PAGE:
The Life You can Save: Acting Now to End World Poverty, Peter Singer. Random House, 2009.
There are enough statistics in this little book to make one's head spin. The most telling statistic, of course, is that there are 1.4 billion people in the world who are living on $1.25 or less per day (the poverty line as set by the World Bank). Despite these daunting figures, Peter Singer wants to convince us that 1) global poverty can be eradicated and 2) we are all capable of giving more to accomplish that goal without really depriving ourselves.
Singer is a professor of bioethics at Princeton University, and author of some 30 books on various aspects of ethical behavior. He is perhaps best known for his work in the animal rights movement and his book, Animal Liberation.
In The Life You Can Save, Singer has produced a compelling case for why people in rich countries (especially the U.S.) should be giving more to eradicate poverty in poor countries, and he provides practical tips on just how to do that.
It took me a lot longer to read this book than most, even though it is a bare 176 pages long. That is because it is nutrient rich. There is so much information packed into each page that I had to put it down frequently so I could digest what I had just read. Singer covers a lot of ground. Here is my own take on the highlights of this convincing book.
Humans have evolved to be suspicious of helping strangers.
Singer basically tells us to get over it. He says:
"The long-running debate about whether humans are capable of genuine altruism is, in practical terms, less significant than the question of how we understand our own interests. Will we understand them narrowly, concentrating on acquiring wealth and power for ourselves? Do we think that our interests are best fulfilled by a lifestyle that displays our economic success by our ostentatious consumption or as many expensive items as possible? Or do we include among our interests the satisfaction that comes from helping others?"
People living in rich countries do not give nearly enough to charity.
If you think our government's international aid lets us off the hook, Singer says you are flat wrong. First, our government doesn't really give that much, and most of it is misspent on political aims that have little to do with helping the poor. Singer flatly states that the work of eradicating global poverty will have to be accomplished through private donations to NGOs (Nongovernmental Organizations, also known as charities).
Singer proposes that wealthy Americans should give significantly more (starting at 5% and up according to income), and that the rest of us can give more (perhaps 1% of gross income) without impairing our standard of living or depriving our families. He provides a chart of proposed giving on his website and gives us a 7-point plan to follow to become part of the solution to world poverty.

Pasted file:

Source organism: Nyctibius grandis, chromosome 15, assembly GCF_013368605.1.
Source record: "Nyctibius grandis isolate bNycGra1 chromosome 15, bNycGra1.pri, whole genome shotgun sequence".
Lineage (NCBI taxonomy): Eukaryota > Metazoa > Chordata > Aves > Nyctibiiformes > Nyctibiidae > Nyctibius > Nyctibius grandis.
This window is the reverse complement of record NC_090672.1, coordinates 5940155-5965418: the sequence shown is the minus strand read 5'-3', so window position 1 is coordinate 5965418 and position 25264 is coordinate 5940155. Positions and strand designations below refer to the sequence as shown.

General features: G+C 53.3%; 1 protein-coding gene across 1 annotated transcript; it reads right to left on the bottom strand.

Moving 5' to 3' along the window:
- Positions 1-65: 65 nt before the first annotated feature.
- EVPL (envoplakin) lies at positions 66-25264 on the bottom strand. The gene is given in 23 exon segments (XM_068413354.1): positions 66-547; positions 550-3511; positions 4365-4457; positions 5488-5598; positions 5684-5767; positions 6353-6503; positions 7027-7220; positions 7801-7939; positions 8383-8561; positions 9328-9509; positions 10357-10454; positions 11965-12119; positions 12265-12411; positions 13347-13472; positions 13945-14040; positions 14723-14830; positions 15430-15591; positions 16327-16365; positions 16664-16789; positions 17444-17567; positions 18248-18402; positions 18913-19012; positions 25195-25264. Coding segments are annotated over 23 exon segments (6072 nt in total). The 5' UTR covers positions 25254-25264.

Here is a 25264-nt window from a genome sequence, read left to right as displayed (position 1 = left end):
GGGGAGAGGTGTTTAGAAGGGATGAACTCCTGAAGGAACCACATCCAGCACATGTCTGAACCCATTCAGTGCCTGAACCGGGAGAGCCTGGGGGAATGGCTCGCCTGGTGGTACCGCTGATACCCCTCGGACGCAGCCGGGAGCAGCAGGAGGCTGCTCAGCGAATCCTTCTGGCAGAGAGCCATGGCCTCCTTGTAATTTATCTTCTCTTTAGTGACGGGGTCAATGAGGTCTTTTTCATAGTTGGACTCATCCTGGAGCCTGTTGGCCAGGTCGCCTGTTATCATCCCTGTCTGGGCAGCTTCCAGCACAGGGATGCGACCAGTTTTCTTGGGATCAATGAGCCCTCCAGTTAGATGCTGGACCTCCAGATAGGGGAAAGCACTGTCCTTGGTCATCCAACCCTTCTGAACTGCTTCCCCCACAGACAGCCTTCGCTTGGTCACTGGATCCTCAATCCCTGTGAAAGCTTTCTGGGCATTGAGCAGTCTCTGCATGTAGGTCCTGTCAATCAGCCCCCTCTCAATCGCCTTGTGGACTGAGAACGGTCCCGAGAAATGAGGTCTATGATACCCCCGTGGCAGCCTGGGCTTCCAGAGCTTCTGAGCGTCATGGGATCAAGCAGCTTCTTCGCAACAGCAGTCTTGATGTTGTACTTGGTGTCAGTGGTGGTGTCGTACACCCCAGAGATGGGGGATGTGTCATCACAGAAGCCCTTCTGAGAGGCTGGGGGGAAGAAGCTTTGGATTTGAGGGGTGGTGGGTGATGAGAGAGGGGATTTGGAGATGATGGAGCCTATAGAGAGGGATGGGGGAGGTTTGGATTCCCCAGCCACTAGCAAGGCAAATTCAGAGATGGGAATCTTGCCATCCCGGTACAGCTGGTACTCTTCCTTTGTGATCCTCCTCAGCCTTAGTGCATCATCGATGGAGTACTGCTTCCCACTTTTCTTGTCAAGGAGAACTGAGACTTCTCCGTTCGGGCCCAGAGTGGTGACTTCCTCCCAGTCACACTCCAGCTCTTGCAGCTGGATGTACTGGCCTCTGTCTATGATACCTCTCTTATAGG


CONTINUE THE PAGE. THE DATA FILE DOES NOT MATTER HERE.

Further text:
We worry too much about the "efficiency" of charities.Organizations that rate charities focus on how much a charity spends on overhead and fundraising. These measures are useful, Singer says, but don't get at whether a charity is effective in meeting its mission.
Singer provides some clues about charities that are doing a reasonable job of measuring effectiveness; points us to organizations that are looking for effective charities; and reminds us that some things really can't be measured very well.
The bottom line for Singer is that saving a life in a third world country is inexpensive compared to saving one in a rich country, and thus is a bargain that we should support even if there is some leakage. Singer concludes that the cost of saving a life through a reasonably effective charity working in a poor nation ranges between $200 and $2000; while the median cost of saving a life in the U.S. is $2.2 million. Singer says:
"There are many organizations doing good work that offer opportunities worth supporting and not knowing which is the very best shouldn't be an excuse for not giving to any of them."
Most of us don't often ponder how to live an ethical life, so Singer's little book gives us a taste of how to do that. You will be moved to tears by the stories of outstanding people who have given their lives as well as their fortunes to helping others; twist your brain around the ethical dilemmas posed by philosophers throughout history; and be intrigued by stories from Singer's classroom at Princeton as he opens young minds to the intricacies of ethical behavior.
You may, also, set off on your own philanthropic journey.